[Mailman-Users] Manipulate mailman in / out queue

Mark Sapiro mark at msapiro.net
Wed Oct 17 06:23:30 CEST 2012

Xueshan Feng wrote:
>On Mon, Oct 15, 2012 at 9:35 PM, Mark Sapiro <mark at msapiro.net> wrote:
>> This is really more involved than I can explain without a keyboard which I
>> won't have before Tues eve, but there should be only one .bak file or one
>> per slice if the runner is sliced. This is the message currently being
>> processed. All others are ignored by the current runner (they will be
>> "recovered" if the runner is restarted).
>This helps a lot already. We do have multiple runners.

Here are the gory details. All the heavy lifting is done by methods of
the Switchboard class defined in Mailman/Queue/Switchbord.py.

Any particular runner is specific to a particular queue or slice of a
queue. The out/ queue is processed by OutgoingRunner. If it isn't
sliced, it processes the whole queue. If it is sliced, there are N

Note: The filename of a queue entry consists of a time stamp, a '+', a
40 hex digit hash and the extension (.pck or .bak). A slice consists
of (1/N)th of the hash space. E.g., if N = 4, slice 0 is all hashes
with first hex digit = 0, 1, 2 or 3; slice 1 is all hashes with first
hex digit = 4, 5, 6 or 7; slice 2 is all hashes with first hex digit =
8, 9, A or B, and slice 3 is all hashes with first hex digit = C, D, E
or F.

A particular slice of OutgoingRunner initializes its Switchboard
instance once at startup or restart. This creates the queue directory
(qfiles/out/, or whatever queue this runner processes) if necessary,
sets the upper and lower hash bounds for its slice if sliced and
normally, recovers all the .bak files in it's slice. Recovery consists
of incrementing a recovery count in the entry's metadata and renaming
it from *.bak to *.pck. Thus, immediately after (re)starting a runner,
there will be no *.bak files in its slice. The counter is to stop
loops where messages crash the runner. A .bak file will be recovered
at most 3 times and then moved to qfiles/bad/*.psv.

After initialization, a runner first obtains a list of all the .pck
files in its slice, sorted by timestamp so the list is FIFO. It then
processes the list until the list is exhausted, sleeps for a second
and gets a new list and repeats the process. If the new list is empty,
it just sleeps a second and tries again until it gets one or more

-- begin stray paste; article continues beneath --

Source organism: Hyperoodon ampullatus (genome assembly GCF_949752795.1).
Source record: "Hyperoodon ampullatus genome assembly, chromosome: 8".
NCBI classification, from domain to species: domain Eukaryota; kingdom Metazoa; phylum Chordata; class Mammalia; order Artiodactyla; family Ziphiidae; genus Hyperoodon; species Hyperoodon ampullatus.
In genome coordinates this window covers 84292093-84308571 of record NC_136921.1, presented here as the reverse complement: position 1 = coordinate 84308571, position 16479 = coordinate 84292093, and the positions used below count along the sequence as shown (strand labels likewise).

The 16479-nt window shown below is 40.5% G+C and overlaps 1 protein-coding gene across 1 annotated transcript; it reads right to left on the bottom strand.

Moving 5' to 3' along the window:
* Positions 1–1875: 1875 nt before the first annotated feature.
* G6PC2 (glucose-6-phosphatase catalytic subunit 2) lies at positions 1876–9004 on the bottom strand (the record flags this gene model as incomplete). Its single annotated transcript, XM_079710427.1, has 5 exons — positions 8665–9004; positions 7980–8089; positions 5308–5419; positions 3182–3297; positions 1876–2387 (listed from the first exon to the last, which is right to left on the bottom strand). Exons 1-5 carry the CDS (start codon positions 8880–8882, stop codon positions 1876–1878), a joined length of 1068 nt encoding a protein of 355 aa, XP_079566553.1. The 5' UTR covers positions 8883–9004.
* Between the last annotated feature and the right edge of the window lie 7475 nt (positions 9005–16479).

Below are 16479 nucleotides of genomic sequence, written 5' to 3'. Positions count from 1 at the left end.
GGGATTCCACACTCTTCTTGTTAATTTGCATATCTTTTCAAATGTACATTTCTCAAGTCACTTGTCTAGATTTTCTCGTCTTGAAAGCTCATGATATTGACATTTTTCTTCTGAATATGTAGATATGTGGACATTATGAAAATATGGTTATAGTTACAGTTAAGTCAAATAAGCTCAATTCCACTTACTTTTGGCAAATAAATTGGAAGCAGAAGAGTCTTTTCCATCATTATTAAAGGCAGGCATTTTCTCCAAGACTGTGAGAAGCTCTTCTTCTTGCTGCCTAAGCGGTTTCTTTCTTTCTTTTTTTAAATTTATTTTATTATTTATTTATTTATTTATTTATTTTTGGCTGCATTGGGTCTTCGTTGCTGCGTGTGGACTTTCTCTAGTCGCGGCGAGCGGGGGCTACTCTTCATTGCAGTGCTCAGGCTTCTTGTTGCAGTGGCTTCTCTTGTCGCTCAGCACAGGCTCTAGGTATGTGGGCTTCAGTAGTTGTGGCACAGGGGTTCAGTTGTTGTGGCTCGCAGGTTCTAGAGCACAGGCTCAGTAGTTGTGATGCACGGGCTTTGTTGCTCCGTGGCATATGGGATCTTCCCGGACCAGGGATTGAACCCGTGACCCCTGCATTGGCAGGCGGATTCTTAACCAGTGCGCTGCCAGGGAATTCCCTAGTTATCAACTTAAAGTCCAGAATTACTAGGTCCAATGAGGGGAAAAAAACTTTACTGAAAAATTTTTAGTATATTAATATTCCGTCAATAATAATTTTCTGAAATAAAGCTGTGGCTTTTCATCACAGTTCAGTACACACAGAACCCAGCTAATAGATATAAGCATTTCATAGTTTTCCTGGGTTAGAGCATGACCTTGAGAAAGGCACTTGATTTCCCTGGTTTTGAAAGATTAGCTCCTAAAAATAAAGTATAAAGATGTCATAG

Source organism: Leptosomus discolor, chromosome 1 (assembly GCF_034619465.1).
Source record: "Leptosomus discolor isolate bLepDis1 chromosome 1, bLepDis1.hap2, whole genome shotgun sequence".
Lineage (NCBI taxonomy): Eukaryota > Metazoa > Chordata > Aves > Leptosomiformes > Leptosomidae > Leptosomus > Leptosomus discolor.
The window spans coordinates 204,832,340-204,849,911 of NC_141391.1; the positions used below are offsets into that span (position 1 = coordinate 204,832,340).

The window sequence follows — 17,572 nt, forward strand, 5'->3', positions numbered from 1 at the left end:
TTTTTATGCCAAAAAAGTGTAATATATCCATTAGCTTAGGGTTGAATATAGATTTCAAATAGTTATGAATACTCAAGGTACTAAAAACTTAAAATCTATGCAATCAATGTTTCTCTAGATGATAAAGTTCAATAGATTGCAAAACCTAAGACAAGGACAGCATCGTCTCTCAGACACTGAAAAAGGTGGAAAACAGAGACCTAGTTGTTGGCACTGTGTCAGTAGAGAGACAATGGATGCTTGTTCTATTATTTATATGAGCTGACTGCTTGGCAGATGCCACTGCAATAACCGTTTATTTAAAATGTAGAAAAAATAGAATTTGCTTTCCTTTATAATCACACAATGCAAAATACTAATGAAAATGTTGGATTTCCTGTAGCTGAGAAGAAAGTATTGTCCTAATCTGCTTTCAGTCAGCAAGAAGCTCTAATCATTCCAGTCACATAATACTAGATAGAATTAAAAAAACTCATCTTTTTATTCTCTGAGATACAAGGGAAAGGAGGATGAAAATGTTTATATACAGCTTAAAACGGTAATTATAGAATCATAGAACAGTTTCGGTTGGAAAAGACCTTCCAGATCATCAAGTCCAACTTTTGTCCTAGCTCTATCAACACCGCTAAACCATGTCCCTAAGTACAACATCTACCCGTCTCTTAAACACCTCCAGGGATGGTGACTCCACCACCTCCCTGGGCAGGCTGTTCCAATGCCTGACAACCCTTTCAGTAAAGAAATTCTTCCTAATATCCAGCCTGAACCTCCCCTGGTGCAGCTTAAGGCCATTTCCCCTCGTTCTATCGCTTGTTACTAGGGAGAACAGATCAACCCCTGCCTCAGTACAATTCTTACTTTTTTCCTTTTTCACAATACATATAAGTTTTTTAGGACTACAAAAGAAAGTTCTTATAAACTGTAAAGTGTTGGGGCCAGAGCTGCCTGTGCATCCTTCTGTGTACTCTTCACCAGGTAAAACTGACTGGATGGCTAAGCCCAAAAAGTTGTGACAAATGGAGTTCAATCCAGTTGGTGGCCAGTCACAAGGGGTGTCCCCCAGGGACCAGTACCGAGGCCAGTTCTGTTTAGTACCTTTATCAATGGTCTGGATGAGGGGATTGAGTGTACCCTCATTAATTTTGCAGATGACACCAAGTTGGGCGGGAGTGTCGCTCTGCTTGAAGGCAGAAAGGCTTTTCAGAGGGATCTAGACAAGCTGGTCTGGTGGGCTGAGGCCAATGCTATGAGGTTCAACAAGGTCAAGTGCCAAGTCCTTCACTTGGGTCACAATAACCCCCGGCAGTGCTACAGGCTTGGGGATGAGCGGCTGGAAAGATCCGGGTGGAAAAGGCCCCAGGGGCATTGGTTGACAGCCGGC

entries to process.

Processing consists of renaming the file from *.pck to *.bak,
unpickling it and processing it. If it crashes in processing, it will
recover the .bak file upon restart. Thus, there should never be more
than one .bak file per slice.

>> Note that part of the slowness at this point is due to the size of the out
>> directory.
>I was able to flush the queue today by moving long lasting *.bak out of the
>way, and at the same time stopped Postfix to allow mailman to process its
>queue. It took about half an hour to process 8000+ messages. If no manual
>intervene, it may take a few hours.
>You can address this by stopping Mailman, moving qfiles/out aside, starting
>> Mailman (which should recreate qfiles/out at the first message if not
>> before) and then moving old entries back a few at a time.
>I think I've done that before. So moving back files into the queue in
>batches, doesn't have to stop mailman?

First of all, The actual physical size of the queue directory impacts
processing. Every time an entry is added to the queue, and every time
a .pck file is renamed to .bak, the entire physical directory must be
searched to ensure this isn't a duplicate name. Depending on OS
settings, cache sizes and the physical directory size, this may
actually involve multiple disk reads each time. Thus, if the
qfiles/out/ directory has grown large because 8000+ messages were
added to the queue when the runner couldn't handle them (and there may
have been more in the retry/ queue because of SMTP failures), it would
benefit from shrinking. This is accomplished by moving (mv) or
renaming the queue directory itself aside, not just its contents and
then letting the runner recreate it when it starts. Then, if
necessary, move messages back a few at a time so the directory doesn't
grow large again.

>The real operational question here is each time if we have to stop / start
>mailman to move files,  than for large volume queues, it would take a lot
>of manual process. The procedure I have used is:
>- stop mailman
>- move queue files or .bak file aside

   Move the whole directory, not the contents.

>- start mailman
>- move some files back, or .bak back into the queue
>(note  files are moved back while mailman is running)

Moving (mv or rename) files back from the same file system while
Mailman is running is fine. When the entry appears in the directory in
this case, the file contents are complete. This is essentially what
Mailman does when it makes a queue entry. Copying (cp) is not good
because there can be a directory entry for the file before its
contents are complete, and a runner could read an incomplete file.

Mark Sapiro <mark at msapiro.net>        The highway is for gamblers,
San Francisco Bay Area, California    better use your sense - B. Dylan

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